US9660800B2 - Fast data acquisition in digital communication - Google Patents

Fast data acquisition in digital communication Download PDF

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US9660800B2
US9660800B2 US15035153 US201415035153A US9660800B2 US 9660800 B2 US9660800 B2 US 9660800B2 US 15035153 US15035153 US 15035153 US 201415035153 A US201415035153 A US 201415035153A US 9660800 B2 US9660800 B2 US 9660800B2
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data
signal
stream
sampled
clock
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US20160294543A1 (en )
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Inseop Lee
Jaesik Lee
Minkyu Lee
Andrew M. Chon
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Navitas Solutions Inc
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Navitas Solutions Inc
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    • HELECTRICITY
    • H04ELECTRIC COMMUNICATION TECHNIQUE
    • H04LTRANSMISSION OF DIGITAL INFORMATION, e.g. TELEGRAPHIC COMMUNICATION
    • H04L7/00Arrangements for synchronising receiver with transmitter
    • H04L7/04Speed or phase control by synchronisation signals
    • H04L7/048Speed or phase control by synchronisation signals using the properties of error detecting or error correcting codes, e.g. parity as synchronisation signal
    • HELECTRICITY
    • H04ELECTRIC COMMUNICATION TECHNIQUE
    • H04LTRANSMISSION OF DIGITAL INFORMATION, e.g. TELEGRAPHIC COMMUNICATION
    • H04L1/00Arrangements for detecting or preventing errors in the information received
    • HELECTRICITY
    • H04ELECTRIC COMMUNICATION TECHNIQUE
    • H04LTRANSMISSION OF DIGITAL INFORMATION, e.g. TELEGRAPHIC COMMUNICATION
    • H04L1/00Arrangements for detecting or preventing errors in the information received
    • H04L1/004Arrangements for detecting or preventing errors in the information received by using forward error control
    • H04L1/0045Arrangements at the receiver end
    • HELECTRICITY
    • H04ELECTRIC COMMUNICATION TECHNIQUE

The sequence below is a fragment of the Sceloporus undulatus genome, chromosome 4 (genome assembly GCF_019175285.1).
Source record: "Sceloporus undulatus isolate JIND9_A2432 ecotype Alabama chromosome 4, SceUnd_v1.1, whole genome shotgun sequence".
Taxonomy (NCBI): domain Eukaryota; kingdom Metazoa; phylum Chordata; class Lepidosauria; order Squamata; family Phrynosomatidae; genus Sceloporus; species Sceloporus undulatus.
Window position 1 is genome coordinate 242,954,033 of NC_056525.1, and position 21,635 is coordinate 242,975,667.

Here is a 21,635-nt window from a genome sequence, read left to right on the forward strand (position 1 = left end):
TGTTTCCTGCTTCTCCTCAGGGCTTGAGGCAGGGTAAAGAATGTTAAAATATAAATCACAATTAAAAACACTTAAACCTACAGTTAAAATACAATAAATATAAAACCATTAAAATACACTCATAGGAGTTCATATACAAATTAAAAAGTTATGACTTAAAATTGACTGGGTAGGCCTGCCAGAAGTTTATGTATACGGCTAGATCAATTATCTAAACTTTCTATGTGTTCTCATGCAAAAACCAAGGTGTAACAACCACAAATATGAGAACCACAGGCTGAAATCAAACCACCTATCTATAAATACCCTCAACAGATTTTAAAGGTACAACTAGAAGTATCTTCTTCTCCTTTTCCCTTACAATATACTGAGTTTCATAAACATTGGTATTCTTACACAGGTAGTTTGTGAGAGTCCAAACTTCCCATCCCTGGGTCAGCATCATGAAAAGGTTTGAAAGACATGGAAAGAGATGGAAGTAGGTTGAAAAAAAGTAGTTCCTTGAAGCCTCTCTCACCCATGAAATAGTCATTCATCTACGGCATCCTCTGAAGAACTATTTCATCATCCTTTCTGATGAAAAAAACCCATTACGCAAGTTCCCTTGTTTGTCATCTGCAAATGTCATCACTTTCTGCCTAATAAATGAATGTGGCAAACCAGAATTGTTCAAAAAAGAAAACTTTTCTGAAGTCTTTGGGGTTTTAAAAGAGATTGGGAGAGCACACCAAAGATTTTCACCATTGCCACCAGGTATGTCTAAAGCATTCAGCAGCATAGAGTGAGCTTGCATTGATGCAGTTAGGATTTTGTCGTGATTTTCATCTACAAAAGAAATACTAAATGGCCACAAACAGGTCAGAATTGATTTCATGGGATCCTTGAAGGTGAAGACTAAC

• H04LTRANSMISSION OF DIGITAL INFORMATION, e.g. TELEGRAPHIC COMMUNICATION
    • H04L25/00Baseband systems
    • H04L25/02Details ; Arrangements for supplying electrical power along data transmission lines

Abstract

Method for data communication involves receiving with a radio receiver a data signal containing a plurality of data symbols. An analog to digital converter obtain a sample of the data signal at periodic intervals to define a sampling rate which is N times a symbol rate. Thereafter, at least one processing device allocates each sample obtained to a respective one of N sampled data streams in accordance with an allocation sequence, and repeats the allocation sequence after every N samples so that each of the N sampled data streams has a data stream symbol rate equal to the symbol rate. Thereafter, a plurality of data stream data sets defined by the N sampled data streams are validated. Once the validation is completed, a plurality of groups are determined, each comprised of two or more of the stream data sets which have been validated and are identical.

Description

The present application claims benefit of International (PCT) Patent Application No. PCT/US2014/064271, filed on Nov. 6, 2014 and entitled “FAST DATA ACQUISITION IN DIGITAL COMMUNICATION”, and U.S. Provisional Patent Application Ser. No. 61/900,770 filed on Nov. 6, 2013 and entitled “FAST DATA ACQUISITION IN DIGITAL COMMUNICATION.” The contents of these two patent applications are incorporated herein by reference in their entirety.

BACKGROUND OF THE INVENTION

Statement of the Technical Field

The present invention is in the technical field of digital communications. More particularly, methods and systems for fast data acquisition and synchronization of transmitters and receivers.

Description of the Related Art

In digital communication systems, the performance of synchronization processing during demodulation and data recovery from received signal has become an important issue. In general digital communication systems, a transmitter sends digital information synchronized with a remote clock. A receiver recovers the transmitted signal by sampling with a local clock. Since the remote clock and local clock are from different sources, a synchronization process should be performed at the receiver for proper demodulation of the transmitted signal. Synchronization is implemented by adjusting a fractional time delay between a remote clock and a local clock. In other words, the sampling phase of a local clock is adjusted to achieve the maximum eye opening (i.e. minimal signal distortion).